Greek stocks ought to be more popular with foreign investors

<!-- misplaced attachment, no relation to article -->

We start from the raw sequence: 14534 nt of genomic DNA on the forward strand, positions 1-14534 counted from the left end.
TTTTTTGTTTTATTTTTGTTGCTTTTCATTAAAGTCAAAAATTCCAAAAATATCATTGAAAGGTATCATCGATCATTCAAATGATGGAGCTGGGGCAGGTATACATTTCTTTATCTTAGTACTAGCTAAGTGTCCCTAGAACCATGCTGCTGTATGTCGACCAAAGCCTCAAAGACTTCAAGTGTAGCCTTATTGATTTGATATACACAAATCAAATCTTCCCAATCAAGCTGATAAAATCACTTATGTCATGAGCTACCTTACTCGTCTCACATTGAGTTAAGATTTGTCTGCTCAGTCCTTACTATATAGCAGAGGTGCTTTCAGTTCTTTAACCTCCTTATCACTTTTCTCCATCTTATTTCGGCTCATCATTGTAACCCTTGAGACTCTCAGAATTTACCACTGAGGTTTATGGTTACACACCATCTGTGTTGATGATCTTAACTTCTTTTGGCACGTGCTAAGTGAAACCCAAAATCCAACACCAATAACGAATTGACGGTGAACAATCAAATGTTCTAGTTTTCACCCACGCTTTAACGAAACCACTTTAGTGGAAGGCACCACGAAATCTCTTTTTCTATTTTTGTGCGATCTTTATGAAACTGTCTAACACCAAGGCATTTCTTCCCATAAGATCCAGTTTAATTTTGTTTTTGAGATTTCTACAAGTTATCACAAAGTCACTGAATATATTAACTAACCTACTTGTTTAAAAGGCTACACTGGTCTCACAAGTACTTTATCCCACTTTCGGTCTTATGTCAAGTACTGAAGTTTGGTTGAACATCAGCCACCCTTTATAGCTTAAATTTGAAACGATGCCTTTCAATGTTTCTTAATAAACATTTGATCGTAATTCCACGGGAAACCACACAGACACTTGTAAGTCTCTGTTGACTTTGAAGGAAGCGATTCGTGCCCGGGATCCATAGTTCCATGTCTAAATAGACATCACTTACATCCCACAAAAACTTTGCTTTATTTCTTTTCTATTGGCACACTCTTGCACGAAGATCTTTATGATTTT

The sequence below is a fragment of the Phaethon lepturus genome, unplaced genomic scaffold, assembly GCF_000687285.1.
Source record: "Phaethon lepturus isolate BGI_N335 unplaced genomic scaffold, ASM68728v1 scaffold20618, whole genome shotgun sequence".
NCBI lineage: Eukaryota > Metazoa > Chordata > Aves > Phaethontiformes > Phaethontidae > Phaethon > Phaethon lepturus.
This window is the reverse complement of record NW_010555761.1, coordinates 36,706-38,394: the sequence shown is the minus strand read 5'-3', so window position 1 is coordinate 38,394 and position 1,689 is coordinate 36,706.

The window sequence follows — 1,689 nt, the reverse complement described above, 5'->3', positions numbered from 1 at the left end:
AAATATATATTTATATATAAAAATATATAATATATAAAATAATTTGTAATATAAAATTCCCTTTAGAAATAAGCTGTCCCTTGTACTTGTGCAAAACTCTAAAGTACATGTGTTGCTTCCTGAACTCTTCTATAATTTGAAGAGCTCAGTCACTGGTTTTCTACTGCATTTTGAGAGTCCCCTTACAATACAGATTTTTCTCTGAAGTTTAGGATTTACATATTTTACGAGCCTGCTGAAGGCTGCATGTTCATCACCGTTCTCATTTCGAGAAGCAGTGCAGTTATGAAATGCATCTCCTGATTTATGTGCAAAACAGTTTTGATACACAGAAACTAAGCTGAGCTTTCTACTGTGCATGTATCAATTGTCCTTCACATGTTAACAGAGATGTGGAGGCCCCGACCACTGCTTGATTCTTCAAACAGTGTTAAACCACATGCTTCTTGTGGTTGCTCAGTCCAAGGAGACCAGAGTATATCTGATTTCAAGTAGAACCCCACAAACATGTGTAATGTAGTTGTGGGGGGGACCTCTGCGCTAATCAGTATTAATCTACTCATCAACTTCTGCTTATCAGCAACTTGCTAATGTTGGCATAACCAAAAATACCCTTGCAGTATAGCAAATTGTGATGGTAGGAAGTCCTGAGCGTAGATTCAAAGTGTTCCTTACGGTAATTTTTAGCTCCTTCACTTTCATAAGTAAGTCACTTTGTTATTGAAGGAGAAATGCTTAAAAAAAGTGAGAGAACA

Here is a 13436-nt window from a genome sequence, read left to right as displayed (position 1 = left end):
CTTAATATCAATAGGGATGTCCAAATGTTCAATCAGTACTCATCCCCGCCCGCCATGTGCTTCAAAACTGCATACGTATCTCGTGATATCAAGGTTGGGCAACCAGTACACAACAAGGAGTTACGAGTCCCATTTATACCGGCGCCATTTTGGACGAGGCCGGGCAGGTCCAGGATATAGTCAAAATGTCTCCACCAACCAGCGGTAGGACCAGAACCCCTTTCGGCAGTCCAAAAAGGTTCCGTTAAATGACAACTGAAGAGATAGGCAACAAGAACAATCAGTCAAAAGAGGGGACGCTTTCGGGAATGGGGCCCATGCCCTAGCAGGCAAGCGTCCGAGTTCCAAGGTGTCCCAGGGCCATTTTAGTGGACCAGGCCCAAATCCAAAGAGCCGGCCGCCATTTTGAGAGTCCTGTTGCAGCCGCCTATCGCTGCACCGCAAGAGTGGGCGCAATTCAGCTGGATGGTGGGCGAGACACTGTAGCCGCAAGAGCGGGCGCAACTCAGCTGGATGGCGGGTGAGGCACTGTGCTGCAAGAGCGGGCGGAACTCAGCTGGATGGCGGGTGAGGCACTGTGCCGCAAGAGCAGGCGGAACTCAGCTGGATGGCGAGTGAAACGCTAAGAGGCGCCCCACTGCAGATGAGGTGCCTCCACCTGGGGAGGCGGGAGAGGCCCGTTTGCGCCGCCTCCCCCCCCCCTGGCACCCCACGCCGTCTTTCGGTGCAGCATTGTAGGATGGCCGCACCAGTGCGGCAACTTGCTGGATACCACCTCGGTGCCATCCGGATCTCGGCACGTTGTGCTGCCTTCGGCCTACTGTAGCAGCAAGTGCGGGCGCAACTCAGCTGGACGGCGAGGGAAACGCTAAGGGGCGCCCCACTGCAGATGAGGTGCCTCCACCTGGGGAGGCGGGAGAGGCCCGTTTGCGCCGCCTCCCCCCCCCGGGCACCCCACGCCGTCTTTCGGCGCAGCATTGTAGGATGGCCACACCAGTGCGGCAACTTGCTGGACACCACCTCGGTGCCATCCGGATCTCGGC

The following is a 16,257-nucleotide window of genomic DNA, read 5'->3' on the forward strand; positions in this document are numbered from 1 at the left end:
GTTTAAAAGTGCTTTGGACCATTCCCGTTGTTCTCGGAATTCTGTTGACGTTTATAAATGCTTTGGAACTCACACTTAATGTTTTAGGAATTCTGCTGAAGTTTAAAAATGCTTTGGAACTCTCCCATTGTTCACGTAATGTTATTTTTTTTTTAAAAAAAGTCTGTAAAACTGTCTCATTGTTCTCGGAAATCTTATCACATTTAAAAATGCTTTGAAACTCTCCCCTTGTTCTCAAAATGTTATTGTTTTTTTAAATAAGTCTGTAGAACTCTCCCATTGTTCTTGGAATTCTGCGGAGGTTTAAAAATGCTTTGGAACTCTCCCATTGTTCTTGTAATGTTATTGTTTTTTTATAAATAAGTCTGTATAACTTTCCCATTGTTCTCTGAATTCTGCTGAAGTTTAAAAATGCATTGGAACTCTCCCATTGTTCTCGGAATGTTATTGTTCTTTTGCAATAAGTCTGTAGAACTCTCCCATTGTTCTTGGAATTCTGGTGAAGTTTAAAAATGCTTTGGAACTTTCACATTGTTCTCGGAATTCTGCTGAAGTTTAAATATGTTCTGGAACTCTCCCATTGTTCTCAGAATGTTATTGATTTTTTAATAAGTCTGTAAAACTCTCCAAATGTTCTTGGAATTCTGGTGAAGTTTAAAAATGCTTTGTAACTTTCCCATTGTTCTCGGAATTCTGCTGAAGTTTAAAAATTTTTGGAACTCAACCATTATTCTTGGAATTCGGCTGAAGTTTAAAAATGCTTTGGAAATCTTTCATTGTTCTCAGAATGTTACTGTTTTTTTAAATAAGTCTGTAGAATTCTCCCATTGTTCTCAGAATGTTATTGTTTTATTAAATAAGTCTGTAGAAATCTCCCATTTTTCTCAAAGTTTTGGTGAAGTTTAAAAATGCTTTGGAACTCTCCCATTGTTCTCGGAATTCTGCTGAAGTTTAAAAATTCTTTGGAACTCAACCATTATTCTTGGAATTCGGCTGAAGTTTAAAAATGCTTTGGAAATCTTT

At the same time that Greek investors are slowly but steadily showing greater interest in foreign equities, bonds and even commodities, foreign funds are taking advantage of partial flotations of state-controlled companies and private placements by other listed companies to increase their holdings in the local market, exerting greater influence on the Athens bourse’s course. This contrasts sharply with negligible foreign direct investment and shows that Greek companies can do much more to attract foreign portfolio investments. As local retail and institutional investors continue to stay largely on the sidelines, foreign funds have been building their positions in local equities. According to the Athens bourse’s latest figures, foreign institutional investor holdings accounted for 29.91 percent of the total market capitalization of the stock exchange at end-October. Deutsche Bank’s decision to sell its 9.3 equity stake in EFG Eurobank to foreign and local funds as part of its strategy of divesting from holdings in other listed companies has done little to change the balance since some 80 percent of the 29.2 million shares were reportedly sold outside Greece. So, almost two-a-half years and since the sell-off that followed the upgrade of the Athens Stock Exchange to the league of developed markets by MSCI (Morgan Stanley Capital International), a different breed of foreign funds has started investing in local equities, providing some much needed liquidity to an otherwise small and relatively illiquid stock market. More attention on macro Analysts, bankers and fund managers in Greece and abroad agree that there is a lot of capital out there that Greek companies should try to tap into it. Although macroeconomics is not the dominant factor in attracting investor interest that it used to be during the emerging-market era, the problems large eurozone economies, such as Germany, face have convinced many well-known investment houses to pay greater attention to each country’s macroeconomic record than they did a couple of years ago. It has even persuaded some of them to take a look at each national market separately and not just focus on the companies making it to their realm of the pan-European sector. To this extent, Greek companies should have been more successful in attracting foreign interest as the local economy has been battling it out with Ireland for first place in GDP growth for a number of years and has the distinct advantage of hosting the Olympic Games next year. A number of foreign fund managers, especially those based in the USA, say in private they have not been alerted to these developments for some time and a number even wonder why they haven’t been. Small free-float Moreover, many Greek large-caps have been penalized for their relatively small free-float. This partly explains why inflows from index funds tracking the MSCI stock market indices turned out to be lower than expected following the Athens bourse’s upgrade to a developed market in 2001. MSCI adopted a free float-based methodology for the construction of its indices that year. The tendency by some major banks, such as Alpha Bank and Piraeus Bank, to sell their treasury stock to build up their Tier I capital base and the State’s placement of minority stakes in state-controlled companies, such as OPAP and Public Power Corporation (PPC), with institutional investors to raise money to plug some budget holes has increased the free-float of some large-caps, leading to larger weightings in some known stock market indices, and prompting some foreign index funds and quasi index funds to buy more of their shares. Thanks to the free-float changes, Bank of Piraeus stands to benefit from MSCI’s upcoming quarterly review and Citigroup predicts indexers will buy some 1.6 million shares of Piraeus as a result. Of course, the increase in free-float can only partially address the issue of liquidity for the local market. One of the reasons foreign funds do not buy into some good local listed companies is due to concern they will not be able to sell within a reasonable time without driving their shares sharply down if circumstances warrant it. Buying stocks of companies worth 20, 30 or even 50 million euros is something common for foreign funds but no fund will choose to do so if the fund managers know they will need 10 days’ trading volume to liquidate their position. In this respect, increasing the free-float in known large-cap companies, such as EFG Eurobank may be a blessing in disguise, even if it takes place by divesting of a major foreign partner. This would attract greater interest from some foreign funds and even force the bank to adopt a more aggressive policy toward pursuing foreign funds. Still, the biggest obstacle to bringing in more foreign portfolio investment is the relatively small size of Greek companies in the pan-European context. Organic growth is a solution when there are no other alternatives, especially for large-caps but even high revenue and earnings growth rates do not seem to be enough. Merger and acquisition activity (M&A) is the medicine if the proper conditions, such as limited overlapping of activities and a high degree of complementarity, are in place but regulations and societal conditions do not seem to favor it. Another obstacle is the fact that most local listed companies continue to use only Greek GAAP in their financial statements. Although a number of them have cleansed their balance sheets and have prepared for the eventual adoption of International Accounting Standards, only a small minority is using IAS today, making comparisons with their foreign peers more difficult for foreign fund managers. There is no question that company fundamentals will continue to play a very important role in attracting foreign funds. Nevertheless, macroeconomics, special events, such as the 2004 Olympics, free-float and market liquidity, firm size and transparency in financial statements will also continue to play important roles. Foreign funds have increased their holdings in the local bourse but are nowhere near what they would have been had local firms realized the potential and adopted a more aggressive policy to woo them. It is a numbers game, after all, and these funds have ample liquidity to invest, with major central banks pumping a great deal of money into the system to keep the economies going.